Tuesday, 28 June 2016

Plea of an Unborn Child by Trevor Thorn

This, surely needs to be one of the most voiced themes on behalf of the coming generations - and probably even more so after the result of the UK referendum. The present government has sadly not lived up to its then Prime Minister's promise to be the greenest government ever. But the message is one for the whole world

Dearly beloved Mother, you are, just now, 
the only person to whom I can talk.
You are my sustenance, my comfort,
my very life; and it will be much the same
up to and beyond that special day when I can walk.

Today I want to ask you
that you will do all you can to ensure
the world into which I will be born
will sustain me and your grandchildren,
and not be so hideously transformed
that we will find it impossible to live without fear
of disasters, even wars, brought about
by too much or too little water, violent winds,
extremes of cold and heat:
and a probability of having to weep all-too-frequent tears.

Please,please, listen to discerning,
careful, forward-thinking scientists
and whenever possible, 
tell those who pursue the relentless exploitation of fossil fuels -
and everything that follows in its wake -
that you need them to draw it to a rapid halt, for my sake
and for every single child of my generation.

Please go on marches,
write indignant letters,
organise petitions,
argue with vehement determination,
that I and all of us-in-waiting
may not have to mourn the earth,
but live as you would no doubt have us live,
to welcome our children
in the fullness of time,
with joyous celebrating.

Same topic in a shorter poem Extending The Life of the Planet #ELP and other poems with similar themes can be found in the CARE OF THE PLANET collection of Trevor Thorns poetry, published on The Cross and Cosmos blog.

Sunday, 26 June 2016


I woke up early this morning wondering what the date was. I looked at the calendar and saw it was the 26th with a circle around it and the words ‘ACW blog’ scrawled beside it. I had a sinking feeling when I realized I had not written the blog.
           My plan, you see, was to come back on Friday from a life-giving three-day spiritual retreat on Holy Island, and allow the words of truth that had settled in my heart there to gently spill onto the page. My blog was to be about peace and taking time out and oh how beautiful is God’s creation and the pilgrims I met and the wonderful people who served me. But, in my last hours on the island – despite my best efforts not to (I didn’t read a newspaper, had no internet access, and had no radio or television) – someone I bumped into said: ‘Have you heard? We’re out!’ I am not exaggerating when I say I nearly fainted.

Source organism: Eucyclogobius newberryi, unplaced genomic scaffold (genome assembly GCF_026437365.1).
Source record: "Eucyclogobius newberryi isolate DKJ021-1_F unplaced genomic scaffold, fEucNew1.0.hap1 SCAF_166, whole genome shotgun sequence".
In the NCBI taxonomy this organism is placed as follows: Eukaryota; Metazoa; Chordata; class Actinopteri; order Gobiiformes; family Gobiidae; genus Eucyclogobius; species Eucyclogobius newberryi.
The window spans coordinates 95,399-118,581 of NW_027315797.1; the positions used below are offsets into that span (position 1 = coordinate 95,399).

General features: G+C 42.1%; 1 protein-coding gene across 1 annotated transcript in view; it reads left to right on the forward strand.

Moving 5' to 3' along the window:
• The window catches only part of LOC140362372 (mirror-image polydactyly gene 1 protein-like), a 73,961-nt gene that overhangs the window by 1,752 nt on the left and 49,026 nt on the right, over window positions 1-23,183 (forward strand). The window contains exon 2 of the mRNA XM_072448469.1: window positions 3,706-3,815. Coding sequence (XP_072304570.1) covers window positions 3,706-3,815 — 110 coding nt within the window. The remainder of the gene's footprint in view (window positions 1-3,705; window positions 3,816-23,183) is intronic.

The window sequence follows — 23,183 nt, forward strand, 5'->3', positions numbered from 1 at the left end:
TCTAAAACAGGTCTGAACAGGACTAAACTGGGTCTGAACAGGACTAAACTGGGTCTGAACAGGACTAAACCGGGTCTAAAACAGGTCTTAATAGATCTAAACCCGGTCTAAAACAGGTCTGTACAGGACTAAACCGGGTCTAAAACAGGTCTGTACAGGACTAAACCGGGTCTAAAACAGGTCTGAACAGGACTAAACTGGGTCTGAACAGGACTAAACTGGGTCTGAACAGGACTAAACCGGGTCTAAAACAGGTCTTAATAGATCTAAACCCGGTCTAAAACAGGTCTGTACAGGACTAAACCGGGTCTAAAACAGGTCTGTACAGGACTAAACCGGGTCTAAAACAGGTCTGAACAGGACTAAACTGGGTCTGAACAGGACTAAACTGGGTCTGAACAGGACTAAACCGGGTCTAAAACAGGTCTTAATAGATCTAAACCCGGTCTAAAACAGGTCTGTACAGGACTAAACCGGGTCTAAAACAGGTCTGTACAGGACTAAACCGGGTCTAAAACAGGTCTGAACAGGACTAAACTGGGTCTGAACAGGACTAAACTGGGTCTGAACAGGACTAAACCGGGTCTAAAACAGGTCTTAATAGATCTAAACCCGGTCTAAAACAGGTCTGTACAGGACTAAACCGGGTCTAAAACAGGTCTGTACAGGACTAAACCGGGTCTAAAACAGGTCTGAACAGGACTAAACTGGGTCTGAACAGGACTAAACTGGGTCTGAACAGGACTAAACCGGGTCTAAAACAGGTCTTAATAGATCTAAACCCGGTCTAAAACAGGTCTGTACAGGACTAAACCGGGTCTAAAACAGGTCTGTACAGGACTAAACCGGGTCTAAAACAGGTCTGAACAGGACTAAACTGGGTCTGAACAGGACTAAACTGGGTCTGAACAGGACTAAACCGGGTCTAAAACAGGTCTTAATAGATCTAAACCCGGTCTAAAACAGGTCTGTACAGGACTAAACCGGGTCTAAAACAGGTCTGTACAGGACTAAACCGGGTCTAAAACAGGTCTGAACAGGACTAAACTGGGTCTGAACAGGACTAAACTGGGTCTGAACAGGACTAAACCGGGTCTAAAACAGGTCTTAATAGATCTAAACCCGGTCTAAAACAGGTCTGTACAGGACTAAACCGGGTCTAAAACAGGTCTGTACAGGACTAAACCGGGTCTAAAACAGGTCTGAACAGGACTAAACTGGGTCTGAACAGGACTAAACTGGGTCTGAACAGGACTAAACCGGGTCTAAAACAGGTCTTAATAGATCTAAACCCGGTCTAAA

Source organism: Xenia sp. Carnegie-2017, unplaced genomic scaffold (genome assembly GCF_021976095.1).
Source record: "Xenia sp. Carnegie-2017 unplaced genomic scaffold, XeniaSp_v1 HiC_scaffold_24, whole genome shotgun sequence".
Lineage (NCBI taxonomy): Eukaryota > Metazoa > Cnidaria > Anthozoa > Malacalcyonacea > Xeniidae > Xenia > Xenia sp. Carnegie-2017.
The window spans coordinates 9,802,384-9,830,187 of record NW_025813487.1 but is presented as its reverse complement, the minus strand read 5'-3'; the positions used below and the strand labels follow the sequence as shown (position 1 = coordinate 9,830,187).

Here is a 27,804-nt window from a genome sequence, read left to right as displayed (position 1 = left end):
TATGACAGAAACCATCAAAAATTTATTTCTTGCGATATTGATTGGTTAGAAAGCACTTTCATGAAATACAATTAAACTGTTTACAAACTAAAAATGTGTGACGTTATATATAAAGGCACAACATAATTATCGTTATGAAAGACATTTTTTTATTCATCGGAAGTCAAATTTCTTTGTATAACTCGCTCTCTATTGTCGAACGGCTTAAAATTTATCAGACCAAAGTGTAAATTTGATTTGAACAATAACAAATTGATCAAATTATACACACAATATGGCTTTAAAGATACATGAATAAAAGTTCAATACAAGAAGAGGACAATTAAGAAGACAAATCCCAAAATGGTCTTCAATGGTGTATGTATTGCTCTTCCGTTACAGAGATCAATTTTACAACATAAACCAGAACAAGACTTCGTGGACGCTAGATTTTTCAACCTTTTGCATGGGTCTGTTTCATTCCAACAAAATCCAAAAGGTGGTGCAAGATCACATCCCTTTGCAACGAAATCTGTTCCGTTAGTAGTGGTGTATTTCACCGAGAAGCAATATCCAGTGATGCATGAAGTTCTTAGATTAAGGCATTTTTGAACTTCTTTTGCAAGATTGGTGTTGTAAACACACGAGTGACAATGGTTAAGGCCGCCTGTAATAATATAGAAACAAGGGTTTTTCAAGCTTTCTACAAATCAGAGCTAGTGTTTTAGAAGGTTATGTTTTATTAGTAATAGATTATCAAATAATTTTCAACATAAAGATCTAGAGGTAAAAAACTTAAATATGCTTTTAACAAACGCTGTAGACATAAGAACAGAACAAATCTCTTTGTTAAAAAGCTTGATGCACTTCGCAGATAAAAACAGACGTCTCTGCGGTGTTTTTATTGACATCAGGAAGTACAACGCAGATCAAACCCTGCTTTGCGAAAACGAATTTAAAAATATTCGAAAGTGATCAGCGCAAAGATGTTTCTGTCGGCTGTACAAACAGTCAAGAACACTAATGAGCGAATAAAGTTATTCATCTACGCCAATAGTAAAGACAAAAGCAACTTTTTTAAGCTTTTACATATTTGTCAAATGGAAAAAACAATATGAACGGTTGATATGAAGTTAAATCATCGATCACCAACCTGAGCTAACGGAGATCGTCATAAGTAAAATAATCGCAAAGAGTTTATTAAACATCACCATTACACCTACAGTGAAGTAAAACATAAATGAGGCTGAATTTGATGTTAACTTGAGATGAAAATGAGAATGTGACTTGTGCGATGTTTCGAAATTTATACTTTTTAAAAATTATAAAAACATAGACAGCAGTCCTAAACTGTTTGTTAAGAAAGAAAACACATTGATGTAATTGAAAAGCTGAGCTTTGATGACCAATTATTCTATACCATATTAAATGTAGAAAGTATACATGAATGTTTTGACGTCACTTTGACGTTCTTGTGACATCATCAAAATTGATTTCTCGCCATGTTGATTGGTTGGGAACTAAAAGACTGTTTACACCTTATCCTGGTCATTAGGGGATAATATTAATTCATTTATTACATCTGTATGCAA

I spent my last hours on the island crying. First at the altar in St Mary’s church, then I clambered over the rocks to St Cuthbert’s Island and cried out my prayers to the sea and the seals. I grappled for words and could not find them and, instead, poured out my heart in Tongues until there was nothing left.
        However, coming back from the island, there has been no shortage of words. Words for, words against, some of them said in anger, some in pain, some of them mine, some of them other peoples’. Some callous words: ‘just get over it’, or well-meaning but ill-timed words: ‘time to lay aside our differences and work together.’ Those words, spoken within a few hours of a result that will affect us for generations, are easy to say by people with hope – but not so easy when your hope has gone or you are still struggling to see what it might look like.
        Other words have been spoken: words like ‘divorce’, ‘unamicable’, ‘resignation’ and ‘no-confidence’. Each of these words carries a weight of meaning and consequence. I have also heard the word ‘regret’. Some people who voted ‘leave’ have said they are now beginning to regret it; that their vote was really just a protest vote, so their discontent would be heard and not swept under the carpet when what they believed the inevitable – that we would remain – happened. But it turned out the ‘leave’ word carried more power than the ‘remain’ word. And now they don’t know what to do with it.
        And then there are words like ‘joy’ and ‘sadness’. One spoken by people whose political dreams have been fulfilled and sincerely hope it will lead to a better future, and the other by people, like me, who mourn what has been lost and believe we have committed political, social and economic suicide.
        Christian people, for and against Brexit, have turned to the Bible too for words. Hoping to find unity there because, after all, we are one people under God. But for every Biblical verse of celebration and freedom, there are ones of lament. I was particularly touched by a post by the poet Andrew Philip who said ‘How can I sing the Lord’s song in a strange land?’ (Ps 137:4) How indeed, but we must somehow learn. The first words that came to me when I heard the news were ‘You have sown the wind but reaped the whirlwind.’ (Hosea 8:7). None of these, I think, will be helpful or welcomed by people who feel it was right to leave. So, even the words of the Bible have not really helped.